Perfectionism is Killing us: How Can We be More Ordinary, More Normal?
Let us hope that one day we will all rise to the challenge of seeing and noting the beauty of the imperfect and the imperfection, the impermanent and the incomplete. And that, all said and done, “good” is truly “good enough.”
This posting is dedicated to all those suffering from the epidemic rise in the hallucinating ‘Perfectionism’ illness, especially the Generation Z (Gen Z), who are also called 'digital natives'—the first generation to grow up with the internet as a part of daily life, which comprises people born between 1996 and 2010. This generation’s identity has been shaped by the digital age, climate anxiety, a shifting financial and employment landscape, COVID-19 and the damaging rise in 'perfectionism.'
They now have become enslaved and entrapped in the age of obsessive technology addiction, social media, Facebook, WhatsApp, Instagram, Twitter, TikTok and Snapchat, amongst others, roaming and surfing 24 hours a day, always plugged in, suffering from debilitating insomnia, unable to dream about beauty and a better tomorrow, always stimulated with falsehoods, being told to chase and strive for perfection in all they do and how they look. It is so tragic and heartbreaking to witness that Poor mental health, eating disorder, anorexia, self-harm and in some cases suicide attempts have become part and parcel of Gen Z lives and existence in many parts of the world.
May the lessons noted and learnt below, become a light of hope to them that chasing ‘Perfectionism’ is nothing but a soul-destroying illusion and that instead of falling for what can never be achieved, they should focus on the things that will bring them true health and happiness.
Moreover, may they begin to value and enjoy, like the rest of us- the so-called ‘Recovered Perfectionists’- the Simple Pleasures of Life and be happy to be Ordinary and Normal, becoming the desciples of the ‘Good Enough’ way of life, and enjoying The Joy of Less. Carpe diem!
“In order to go on living one must try to escape the death involved in perfectionism.” — Hannah Arendt
‘Overcoming Perfectionism: Don’t Let Perfect Be the Enemy of Good.’
Simple Pleasures of Life: The Wonders and Beauty of an Ordinary Life-
Celebrating the Art of Imperfection
‘Forget your perfect offering/There's a crack in everything/That's how the light gets in." This isn't merely "accepting" imperfection, as countless lifestyle gurus would have us do. The imperfection is the point.’-Leonard Cohen
“One of the basic rules of the universe is that nothing is perfect. Perfection simply doesn't exist.....Without imperfection, neither you nor I would exist”― Stephen Hawking
‘We live in an age with a high regard for extraordinary lives – that is, lives that the vast majority of us will never lead. Our heroes have made outsized fortunes, appeared on gigantic screens and demonstrated unique virtue and talent. Their achievements are both dazzling and continuously, in the background, humiliating.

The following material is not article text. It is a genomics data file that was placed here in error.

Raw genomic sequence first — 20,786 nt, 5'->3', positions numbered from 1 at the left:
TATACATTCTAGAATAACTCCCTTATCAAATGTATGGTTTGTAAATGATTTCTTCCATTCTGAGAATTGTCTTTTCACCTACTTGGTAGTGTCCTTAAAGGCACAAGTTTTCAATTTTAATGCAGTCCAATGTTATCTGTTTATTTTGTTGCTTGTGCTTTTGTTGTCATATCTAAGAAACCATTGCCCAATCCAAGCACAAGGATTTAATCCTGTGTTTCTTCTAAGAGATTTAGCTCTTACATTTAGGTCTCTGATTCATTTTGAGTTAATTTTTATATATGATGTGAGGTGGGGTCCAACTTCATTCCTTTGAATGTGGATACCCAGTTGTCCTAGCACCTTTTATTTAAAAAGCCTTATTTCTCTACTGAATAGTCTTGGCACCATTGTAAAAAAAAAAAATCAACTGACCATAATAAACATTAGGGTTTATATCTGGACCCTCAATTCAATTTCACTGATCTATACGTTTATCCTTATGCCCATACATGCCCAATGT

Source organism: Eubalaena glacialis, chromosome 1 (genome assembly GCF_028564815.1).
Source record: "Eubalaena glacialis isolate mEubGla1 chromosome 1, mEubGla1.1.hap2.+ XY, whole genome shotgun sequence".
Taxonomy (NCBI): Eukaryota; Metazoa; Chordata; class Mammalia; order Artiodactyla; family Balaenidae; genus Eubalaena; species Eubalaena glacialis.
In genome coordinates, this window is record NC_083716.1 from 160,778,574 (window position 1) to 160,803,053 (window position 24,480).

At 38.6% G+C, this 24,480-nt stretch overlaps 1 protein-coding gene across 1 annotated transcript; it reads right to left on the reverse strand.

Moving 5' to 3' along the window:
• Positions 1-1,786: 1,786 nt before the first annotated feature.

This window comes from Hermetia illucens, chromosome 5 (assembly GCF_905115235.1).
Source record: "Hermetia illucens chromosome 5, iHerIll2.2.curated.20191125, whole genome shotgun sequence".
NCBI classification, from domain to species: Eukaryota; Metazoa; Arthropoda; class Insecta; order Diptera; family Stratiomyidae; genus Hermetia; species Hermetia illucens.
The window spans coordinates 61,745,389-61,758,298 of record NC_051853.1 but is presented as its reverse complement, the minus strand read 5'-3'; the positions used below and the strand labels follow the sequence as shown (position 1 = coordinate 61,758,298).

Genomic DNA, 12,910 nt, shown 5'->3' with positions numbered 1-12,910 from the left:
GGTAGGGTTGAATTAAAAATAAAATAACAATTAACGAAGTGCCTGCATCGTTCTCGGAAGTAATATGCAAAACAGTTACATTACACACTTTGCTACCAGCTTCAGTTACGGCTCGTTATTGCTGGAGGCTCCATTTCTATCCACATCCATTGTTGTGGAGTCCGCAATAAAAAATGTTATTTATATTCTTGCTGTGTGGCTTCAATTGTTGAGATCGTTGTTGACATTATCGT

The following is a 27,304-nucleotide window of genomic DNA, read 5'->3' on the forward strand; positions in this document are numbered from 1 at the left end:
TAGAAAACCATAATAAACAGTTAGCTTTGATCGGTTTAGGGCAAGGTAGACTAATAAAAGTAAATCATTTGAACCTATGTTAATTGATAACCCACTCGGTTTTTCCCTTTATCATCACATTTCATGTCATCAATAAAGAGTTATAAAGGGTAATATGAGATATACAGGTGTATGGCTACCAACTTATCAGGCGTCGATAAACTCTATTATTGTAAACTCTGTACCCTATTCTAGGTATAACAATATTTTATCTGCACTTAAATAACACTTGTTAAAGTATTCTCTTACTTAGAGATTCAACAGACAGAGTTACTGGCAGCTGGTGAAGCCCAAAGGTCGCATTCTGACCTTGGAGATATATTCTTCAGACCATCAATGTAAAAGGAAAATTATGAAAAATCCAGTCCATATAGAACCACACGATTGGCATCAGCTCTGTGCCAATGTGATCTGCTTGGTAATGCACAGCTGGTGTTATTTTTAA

In the late 1650s, the Dutch artist Johannes Vermeer painted a picture called The Little Street. Doing so was a quiet but momentous and revolutionary act, with an impact that challenges our values to this day.
‘It showed nothing more outwardly impressive than an ordinary street in Vermeer’s home town of Delft. Someone was doing a little sewing; some kids were playing on the stoop, a woman was busy in the yard. It is one of the greatest paintings in the world.
‘Up to this point, the most prestigious cultural works had emphasised the merits and value of aristocratic, military and religious lives, that is, of lives filled with extraordinary moments and advantages. The great epic poets, Homer and Virgil, had written of heroic warriors; Renaissance artists had produced magnificent visions of saints and angels.
‘And the routines of kings, queens and aristocrats were constantly celebrated and held up for admiration on the most prestigious canvases.
‘But Johannes Vermeer went in another direction. He wanted to show us what could be appealing and honourable about very different sorts of activities: keeping a house tidy, sweeping the yard, babysitting, sewing or – as in his equally significant painting of a kitchen maid – preparing lunch’...Continue to read
Trapped in the Web of Perfectionism?
Photo: Li Wang via Smithsonian Magazine
‘Overcoming perfectionism can greatly improve your quality of life. By letting go of rigid expectations, you become open to life’s unexpected opportunities, so you can find ways to actively create the life you want.’ - Lyn Christian, founder, SoulSalt Inc.
‘The rise of perfectionism – and the harm it’s doing us all.’
An article by Will Coldwell, reflecting on his interview with Prof. Thomas Curran author of ‘The Perfection Trap:The Power Of Good Enough In A World That Always Wants More.’- More on this later.
Let us hope that one day we all rise to the challenge of seeing and noting the beauty of the imperfect and the imperfection, the impermanent and the incomplete. And that, all said and done, “good” is truly “good enough.”
My own Struggle with the Toxic Illusion Of Perfectionism
Photo: GETTY/ Via Forbes
To my mind, looking back at my life, Good Enough is Enough and is Great, Perfect indeed!
N.B. I read Will Coldwell’s interview with Prof. Thomas Curran a few times, and I read it very carefully. The more I read, the more I noticed that, deep down, it very much resonates with me. It got me thinking, travelling back in time, and made me think that I should open up, open my heart and say it as it was.
I have not talked about my struggles with perfectionism before. But I think I must, given the rise in the perfectionism epidemic, which is affecting the physical and mental health and wellbeing of so many people, young and old, around the world.
Looking back on my life, from when I was a teenager into my 20s and 30s, perhaps even longer, I was struggling with life, what it means and what it entails. I was always stressed, anxious and fearful. I wanted to be perfect!